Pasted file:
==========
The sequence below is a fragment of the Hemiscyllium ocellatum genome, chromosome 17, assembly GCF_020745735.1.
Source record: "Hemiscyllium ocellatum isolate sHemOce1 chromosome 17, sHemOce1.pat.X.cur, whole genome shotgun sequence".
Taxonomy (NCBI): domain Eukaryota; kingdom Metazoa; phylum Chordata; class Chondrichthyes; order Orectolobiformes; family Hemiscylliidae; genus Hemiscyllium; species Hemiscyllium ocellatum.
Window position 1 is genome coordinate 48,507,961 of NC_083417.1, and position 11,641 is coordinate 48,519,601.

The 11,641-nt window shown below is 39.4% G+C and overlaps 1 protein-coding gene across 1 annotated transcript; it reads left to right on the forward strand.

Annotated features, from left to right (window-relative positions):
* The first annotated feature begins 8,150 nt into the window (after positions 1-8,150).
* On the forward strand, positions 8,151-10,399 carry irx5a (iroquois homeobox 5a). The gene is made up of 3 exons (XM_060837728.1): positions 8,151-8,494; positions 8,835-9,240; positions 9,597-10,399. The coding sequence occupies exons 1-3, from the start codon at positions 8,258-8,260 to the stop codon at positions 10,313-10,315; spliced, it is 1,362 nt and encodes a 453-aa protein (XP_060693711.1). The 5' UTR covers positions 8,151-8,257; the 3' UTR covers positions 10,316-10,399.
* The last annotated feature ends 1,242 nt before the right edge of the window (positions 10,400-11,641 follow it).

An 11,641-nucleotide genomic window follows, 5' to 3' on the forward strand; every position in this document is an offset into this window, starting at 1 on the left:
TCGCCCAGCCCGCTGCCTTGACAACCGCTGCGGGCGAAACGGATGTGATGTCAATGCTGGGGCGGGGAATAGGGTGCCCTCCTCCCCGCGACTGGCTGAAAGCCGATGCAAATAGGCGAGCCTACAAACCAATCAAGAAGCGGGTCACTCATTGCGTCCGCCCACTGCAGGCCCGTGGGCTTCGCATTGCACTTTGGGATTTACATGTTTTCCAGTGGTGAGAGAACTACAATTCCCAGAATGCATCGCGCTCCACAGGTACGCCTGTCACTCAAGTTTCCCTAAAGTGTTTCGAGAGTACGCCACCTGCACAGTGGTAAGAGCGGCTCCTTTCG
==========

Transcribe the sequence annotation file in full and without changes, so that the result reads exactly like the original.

The sequence below is a fragment of the Hemiscyllium ocellatum genome, chromosome 17, assembly GCF_020745735.1.
Source record: "Hemiscyllium ocellatum isolate sHemOce1 chromosome 17, sHemOce1.pat.X.cur, whole genome shotgun sequence".
Taxonomy (NCBI): domain Eukaryota; kingdom Metazoa; phylum Chordata; class Chondrichthyes; order Orectolobiformes; family Hemiscylliidae; genus Hemiscyllium; species Hemiscyllium ocellatum.
Window position 1 is genome coordinate 48,507,961 of NC_083417.1, and position 11,641 is coordinate 48,519,601.

The 11,641-nt window shown below is 39.4% G+C and overlaps 1 protein-coding gene across 1 annotated transcript; it reads left to right on the forward strand.

Annotated features, from left to right (window-relative positions):
* The first annotated feature begins 8,150 nt into the window (after positions 1-8,150).
* On the forward strand, positions 8,151-10,399 carry irx5a (iroquois homeobox 5a). The gene is made up of 3 exons (XM_060837728.1): positions 8,151-8,494; positions 8,835-9,240; positions 9,597-10,399. The coding sequence occupies exons 1-3, from the start codon at positions 8,258-8,260 to the stop codon at positions 10,313-10,315; spliced, it is 1,362 nt and encodes a 453-aa protein (XP_060693711.1). The 5' UTR covers positions 8,151-8,257; the 3' UTR covers positions 10,316-10,399.
* The last annotated feature ends 1,242 nt before the right edge of the window (positions 10,400-11,641 follow it).

An 11,641-nucleotide genomic window follows, 5' to 3' on the forward strand; every position in this document is an offset into this window, starting at 1 on the left:
TCGCCCAGCCCGCTGCCTTGACAACCGCTGCGGGCGAAACGGATGTGATGTCAATGCTGGGGCGGGGAATAGGGTGCCCTCCTCCCCGCGACTGGCTGAAAGCCGATGCAAATAGGCGAGCCTACAAACCAATCAAGAAGCGGGTCACTCATTGCGTCCGCCCACTGCAGGCCCGTGGGCTTCGCATTGCACTTTGGGATTTACATGTTTTCCAGTGGTGAGAGAACTACAATTCCCAGAATGCATCGCGCTCCACAGGTACGCCTGTCACTCAAGTTTCCCTAAAGTGTTTCGAGAGTACGCCACCTGCACAGTGGTAAGAGCGGCTCCTTTCG